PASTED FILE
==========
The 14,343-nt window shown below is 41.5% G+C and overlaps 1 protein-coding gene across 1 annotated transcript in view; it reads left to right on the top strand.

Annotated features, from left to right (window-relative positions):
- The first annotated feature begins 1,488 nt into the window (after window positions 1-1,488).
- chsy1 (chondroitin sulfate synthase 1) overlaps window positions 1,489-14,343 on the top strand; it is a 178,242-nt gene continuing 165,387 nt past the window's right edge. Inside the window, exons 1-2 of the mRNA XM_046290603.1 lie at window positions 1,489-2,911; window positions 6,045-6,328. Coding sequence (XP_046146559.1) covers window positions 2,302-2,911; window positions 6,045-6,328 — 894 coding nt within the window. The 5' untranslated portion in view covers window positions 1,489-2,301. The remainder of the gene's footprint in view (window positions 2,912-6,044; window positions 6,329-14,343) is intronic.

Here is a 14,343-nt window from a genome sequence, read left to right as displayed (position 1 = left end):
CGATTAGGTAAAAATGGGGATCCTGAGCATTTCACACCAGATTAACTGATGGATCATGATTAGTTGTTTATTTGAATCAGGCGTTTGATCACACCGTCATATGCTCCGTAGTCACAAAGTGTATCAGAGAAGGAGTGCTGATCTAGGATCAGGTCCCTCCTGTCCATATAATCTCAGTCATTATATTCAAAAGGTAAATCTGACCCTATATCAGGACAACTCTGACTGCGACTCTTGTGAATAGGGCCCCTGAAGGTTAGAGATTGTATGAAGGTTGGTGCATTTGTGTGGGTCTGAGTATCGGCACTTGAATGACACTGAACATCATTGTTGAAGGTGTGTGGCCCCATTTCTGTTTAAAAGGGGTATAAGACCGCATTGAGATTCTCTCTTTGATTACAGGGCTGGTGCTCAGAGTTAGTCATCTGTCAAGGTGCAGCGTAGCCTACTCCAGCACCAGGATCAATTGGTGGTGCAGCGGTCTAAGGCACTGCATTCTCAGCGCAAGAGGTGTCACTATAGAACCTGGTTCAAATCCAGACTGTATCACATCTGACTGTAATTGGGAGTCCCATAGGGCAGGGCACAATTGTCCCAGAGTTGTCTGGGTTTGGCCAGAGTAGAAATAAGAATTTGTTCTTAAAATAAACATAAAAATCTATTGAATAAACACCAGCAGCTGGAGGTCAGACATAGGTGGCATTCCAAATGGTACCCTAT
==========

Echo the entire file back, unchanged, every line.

The 14,343-nt window shown below is 41.5% G+C and overlaps 1 protein-coding gene across 1 annotated transcript in view; it reads left to right on the top strand.

Annotated features, from left to right (window-relative positions):
- The first annotated feature begins 1,488 nt into the window (after window positions 1-1,488).
- chsy1 (chondroitin sulfate synthase 1) overlaps window positions 1,489-14,343 on the top strand; it is a 178,242-nt gene continuing 165,387 nt past the window's right edge. Inside the window, exons 1-2 of the mRNA XM_046290603.1 lie at window positions 1,489-2,911; window positions 6,045-6,328. Coding sequence (XP_046146559.1) covers window positions 2,302-2,911; window positions 6,045-6,328 — 894 coding nt within the window. The 5' untranslated portion in view covers window positions 1,489-2,301. The remainder of the gene's footprint in view (window positions 2,912-6,044; window positions 6,329-14,343) is intronic.

Here is a 14,343-nt window from a genome sequence, read left to right as displayed (position 1 = left end):
CGATTAGGTAAAAATGGGGATCCTGAGCATTTCACACCAGATTAACTGATGGATCATGATTAGTTGTTTATTTGAATCAGGCGTTTGATCACACCGTCATATGCTCCGTAGTCACAAAGTGTATCAGAGAAGGAGTGCTGATCTAGGATCAGGTCCCTCCTGTCCATATAATCTCAGTCATTATATTCAAAAGGTAAATCTGACCCTATATCAGGACAACTCTGACTGCGACTCTTGTGAATAGGGCCCCTGAAGGTTAGAGATTGTATGAAGGTTGGTGCATTTGTGTGGGTCTGAGTATCGGCACTTGAATGACACTGAACATCATTGTTGAAGGTGTGTGGCCCCATTTCTGTTTAAAAGGGGTATAAGACCGCATTGAGATTCTCTCTTTGATTACAGGGCTGGTGCTCAGAGTTAGTCATCTGTCAAGGTGCAGCGTAGCCTACTCCAGCACCAGGATCAATTGGTGGTGCAGCGGTCTAAGGCACTGCATTCTCAGCGCAAGAGGTGTCACTATAGAACCTGGTTCAAATCCAGACTGTATCACATCTGACTGTAATTGGGAGTCCCATAGGGCAGGGCACAATTGTCCCAGAGTTGTCTGGGTTTGGCCAGAGTAGAAATAAGAATTTGTTCTTAAAATAAACATAAAAATCTATTGAATAAACACCAGCAGCTGGAGGTCAGACATAGGTGGCATTCCAAATGGTACCCTAT